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The president of Junta de Andalucía has visited the observatory on the occasion of the presentation of CARMENES project, which will search for exoplanets where the conditions could allow liquid water
The president of Junta de Andalucía, Susana Díaz, has committed the support from her govern, within the scope of its competences, for the observatory continuity, as its German partner will leave at the end of 2018.
The president of Junta de Andalucía, Susana Díaz, carried out today a visit to the Calar Alto Observatory, a scientific installation located at Sierra de los Filabres, Gérgal (Almería), which is jointly operated with an international agreement between Spain and Germany through the ‘Consejo Superior de Investigaciones Científicas’ (CSIC) and the ‘Max Planck’ (MPG).
This visit was also attended by José Ramón Urquijo, Vice-President of Organization and Institutional Relations of the CSIC; Miguel Guijarro, Mayor of Gérgal; José Gimenez, Mayor of Bacares; Juan Antonio Lorenzo, Mayor of Serón; Miguel Ferrer, Institutional Coordinator of CSIC in Andalucía; José Manuel Vílchez; Director of the ‘Instituto de Astrofísica de Andalucía’ (IAA-CSIC); and Jesús Aceituno-Castro, Deputy Director of CAHA.
Susana Díaz has reiterated her desire of “to avoid more researchers leaving, giving them stability, and letting them know the Junta’s commitment with those elements which make possible Andalucía to be power, placing it at the forefront, and earning international recognition”.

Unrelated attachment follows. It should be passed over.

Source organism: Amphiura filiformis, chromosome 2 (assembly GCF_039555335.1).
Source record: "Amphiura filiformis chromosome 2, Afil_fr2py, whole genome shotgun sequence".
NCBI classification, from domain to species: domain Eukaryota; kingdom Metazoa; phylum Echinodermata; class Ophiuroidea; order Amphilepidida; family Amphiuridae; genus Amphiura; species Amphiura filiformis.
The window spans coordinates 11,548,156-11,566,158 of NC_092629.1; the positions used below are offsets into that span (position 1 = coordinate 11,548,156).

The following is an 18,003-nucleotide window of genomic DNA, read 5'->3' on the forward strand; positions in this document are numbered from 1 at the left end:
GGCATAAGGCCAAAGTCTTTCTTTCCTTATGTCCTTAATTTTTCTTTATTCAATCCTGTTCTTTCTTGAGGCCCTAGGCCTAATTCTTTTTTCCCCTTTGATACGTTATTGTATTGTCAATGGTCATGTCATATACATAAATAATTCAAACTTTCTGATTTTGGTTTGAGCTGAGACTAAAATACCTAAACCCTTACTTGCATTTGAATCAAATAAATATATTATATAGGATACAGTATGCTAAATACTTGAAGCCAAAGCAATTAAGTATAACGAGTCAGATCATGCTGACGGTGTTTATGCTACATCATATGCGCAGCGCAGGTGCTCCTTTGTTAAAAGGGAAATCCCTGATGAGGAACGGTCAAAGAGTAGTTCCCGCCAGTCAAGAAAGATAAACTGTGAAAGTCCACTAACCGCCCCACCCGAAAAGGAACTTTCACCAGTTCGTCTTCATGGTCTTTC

Calar Alto Observatory is one of the big national Singular Scientific and Technological Infraestructures (ICTS) and is jointly operated by CSIC through the ‘Instituto de Astrofísica de Andalucía’ (IAA-CSIC) and the ‘Max Planck Society’ (MPG) through the ‘Max Planck Institut’.
CARMENES: Searching for a second earth from Calar Alto
Today, more than two thousand planets beyond our Solar Sistem has been detected, most of them hostile for life due to its size or a great proximity to its star.
CARMENES project, developed by a eleven Spanish and German institution consortium, and co-led by the ‘Instituto de Astrofísica de Andalucía’ (IAA), was designed for search earth like planets within habitability area of a star, where the condition could allow liquid water. After five years of development, the instrument is already operative and it is looking for a second earth from the Calar Alto Observatory (CSIC-MPG) 3.5m telescope, in Almería.
The project, with a strong international character and a very relevant Spanish participation, within highlights Andalucía contribution (the infrared arm was developed at the ‘Instituto de Astrofísica de Andalucía’), is integrated into the Calar Alto Observatory contribution to the international community. CARMENES is, today, a unique instrument in the world.
The German-Spanish Calar Alto Observatory is located at Sierra de los Filabres, north of Almería (Andalucía, Spain). It is jointly operated by the Instituto Max Planck de Astronomía in Heidelberg, Germany, and the Instituto de Astrofísica de Andalucía (CSIC) in Granada, Spain. Calar Alto has three telescopes with apertures of 1.23m, 2.2m and 3.5m. A 1.5m aperture telescope, also located at the mountain, is operated under control of the Observatorio de Madrid.